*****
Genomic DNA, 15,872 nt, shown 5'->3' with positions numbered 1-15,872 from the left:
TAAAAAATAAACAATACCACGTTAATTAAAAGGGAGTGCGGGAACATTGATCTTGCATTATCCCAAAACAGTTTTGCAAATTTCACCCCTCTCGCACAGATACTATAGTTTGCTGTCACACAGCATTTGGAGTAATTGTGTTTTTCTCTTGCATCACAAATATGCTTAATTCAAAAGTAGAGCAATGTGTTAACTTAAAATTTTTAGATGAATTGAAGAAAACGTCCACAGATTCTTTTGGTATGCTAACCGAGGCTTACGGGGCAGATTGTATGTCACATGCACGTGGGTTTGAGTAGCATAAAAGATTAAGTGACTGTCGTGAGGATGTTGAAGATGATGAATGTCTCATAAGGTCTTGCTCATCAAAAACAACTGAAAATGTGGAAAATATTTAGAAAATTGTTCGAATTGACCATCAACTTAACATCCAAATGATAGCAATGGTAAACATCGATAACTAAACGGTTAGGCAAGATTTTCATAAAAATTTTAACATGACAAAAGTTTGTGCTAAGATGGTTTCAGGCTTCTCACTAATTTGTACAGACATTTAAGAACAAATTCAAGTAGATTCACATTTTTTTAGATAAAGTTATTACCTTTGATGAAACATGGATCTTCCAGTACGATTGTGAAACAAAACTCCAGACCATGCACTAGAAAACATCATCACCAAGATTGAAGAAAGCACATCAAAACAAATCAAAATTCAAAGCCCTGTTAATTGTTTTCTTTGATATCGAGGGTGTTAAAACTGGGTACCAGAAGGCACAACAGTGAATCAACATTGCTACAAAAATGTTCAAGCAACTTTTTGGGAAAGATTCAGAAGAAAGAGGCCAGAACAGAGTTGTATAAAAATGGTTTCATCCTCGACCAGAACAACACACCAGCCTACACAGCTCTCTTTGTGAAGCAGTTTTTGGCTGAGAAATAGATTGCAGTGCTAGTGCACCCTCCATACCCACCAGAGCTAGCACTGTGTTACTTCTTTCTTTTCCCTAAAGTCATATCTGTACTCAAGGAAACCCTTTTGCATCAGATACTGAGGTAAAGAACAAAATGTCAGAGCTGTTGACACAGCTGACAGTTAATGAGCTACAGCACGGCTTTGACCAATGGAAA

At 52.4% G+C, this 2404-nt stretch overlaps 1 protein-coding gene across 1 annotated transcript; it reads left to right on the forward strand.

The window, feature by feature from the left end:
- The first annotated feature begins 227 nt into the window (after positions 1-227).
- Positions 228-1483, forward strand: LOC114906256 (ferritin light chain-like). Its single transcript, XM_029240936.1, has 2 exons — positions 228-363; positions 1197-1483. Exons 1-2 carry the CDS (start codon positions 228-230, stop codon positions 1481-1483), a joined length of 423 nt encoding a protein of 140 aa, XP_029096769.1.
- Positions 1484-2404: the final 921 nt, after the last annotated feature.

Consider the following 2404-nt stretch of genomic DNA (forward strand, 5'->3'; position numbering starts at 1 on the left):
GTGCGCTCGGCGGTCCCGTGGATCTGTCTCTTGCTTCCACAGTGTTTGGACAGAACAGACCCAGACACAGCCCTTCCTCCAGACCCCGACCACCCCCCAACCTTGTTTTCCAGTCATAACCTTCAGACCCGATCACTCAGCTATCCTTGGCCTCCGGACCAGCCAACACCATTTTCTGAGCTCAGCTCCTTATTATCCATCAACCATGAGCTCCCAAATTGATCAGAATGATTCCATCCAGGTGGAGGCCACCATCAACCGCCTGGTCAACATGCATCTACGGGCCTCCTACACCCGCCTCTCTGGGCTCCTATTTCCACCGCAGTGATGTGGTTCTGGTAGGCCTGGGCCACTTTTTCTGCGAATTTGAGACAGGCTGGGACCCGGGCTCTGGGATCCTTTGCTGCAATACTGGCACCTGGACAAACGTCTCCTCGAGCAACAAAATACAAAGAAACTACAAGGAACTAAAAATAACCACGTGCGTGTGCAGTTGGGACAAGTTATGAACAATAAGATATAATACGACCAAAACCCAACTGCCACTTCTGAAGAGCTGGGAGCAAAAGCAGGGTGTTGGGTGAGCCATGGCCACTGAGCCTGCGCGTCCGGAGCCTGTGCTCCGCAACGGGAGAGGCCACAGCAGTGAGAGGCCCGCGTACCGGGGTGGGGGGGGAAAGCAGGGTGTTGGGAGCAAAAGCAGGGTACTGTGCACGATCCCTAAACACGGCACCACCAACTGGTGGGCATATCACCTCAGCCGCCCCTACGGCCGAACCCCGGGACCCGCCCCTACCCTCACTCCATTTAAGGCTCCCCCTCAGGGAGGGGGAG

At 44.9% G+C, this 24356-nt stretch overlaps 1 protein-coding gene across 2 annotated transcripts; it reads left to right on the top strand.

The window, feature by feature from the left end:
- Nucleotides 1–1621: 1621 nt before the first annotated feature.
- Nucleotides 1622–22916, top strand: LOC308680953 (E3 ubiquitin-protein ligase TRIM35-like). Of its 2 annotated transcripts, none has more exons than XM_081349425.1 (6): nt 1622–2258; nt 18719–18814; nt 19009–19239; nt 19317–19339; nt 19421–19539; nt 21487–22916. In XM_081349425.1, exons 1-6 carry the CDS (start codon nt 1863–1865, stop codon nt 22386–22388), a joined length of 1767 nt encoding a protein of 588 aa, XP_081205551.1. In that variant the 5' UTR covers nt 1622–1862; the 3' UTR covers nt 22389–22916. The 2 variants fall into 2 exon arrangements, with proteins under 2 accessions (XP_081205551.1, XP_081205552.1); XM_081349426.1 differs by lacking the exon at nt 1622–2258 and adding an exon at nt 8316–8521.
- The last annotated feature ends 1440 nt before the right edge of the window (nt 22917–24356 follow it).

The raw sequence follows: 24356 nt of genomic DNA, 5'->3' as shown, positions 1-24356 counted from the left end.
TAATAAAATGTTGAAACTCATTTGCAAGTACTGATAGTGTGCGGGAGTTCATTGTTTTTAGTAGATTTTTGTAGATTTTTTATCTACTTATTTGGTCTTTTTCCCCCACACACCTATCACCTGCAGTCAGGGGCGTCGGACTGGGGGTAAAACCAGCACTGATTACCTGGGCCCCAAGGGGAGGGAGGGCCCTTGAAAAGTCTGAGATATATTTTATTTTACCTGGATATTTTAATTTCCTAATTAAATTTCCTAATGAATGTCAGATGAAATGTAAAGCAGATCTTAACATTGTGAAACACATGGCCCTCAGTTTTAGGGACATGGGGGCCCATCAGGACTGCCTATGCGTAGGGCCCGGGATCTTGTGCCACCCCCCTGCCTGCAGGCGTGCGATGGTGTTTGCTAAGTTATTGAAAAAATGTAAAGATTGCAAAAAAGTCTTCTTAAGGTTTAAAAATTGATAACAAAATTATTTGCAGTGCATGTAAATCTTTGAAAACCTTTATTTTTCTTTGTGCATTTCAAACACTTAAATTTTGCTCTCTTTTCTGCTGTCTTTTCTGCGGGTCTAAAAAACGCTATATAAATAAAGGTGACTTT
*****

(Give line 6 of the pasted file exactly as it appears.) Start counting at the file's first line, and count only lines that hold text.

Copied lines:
- Positions 228-1483, forward strand: LOC114906256 (ferritin light chain-like). Its single transcript, XM_029240936.1, has 2 exons — positions 228-363; positions 1197-1483. Exons 1-2 carry the CDS (start codon positions 228-230, stop codon positions 1481-1483), a joined length of 423 nt encoding a protein of 140 aa, XP_029096769.1.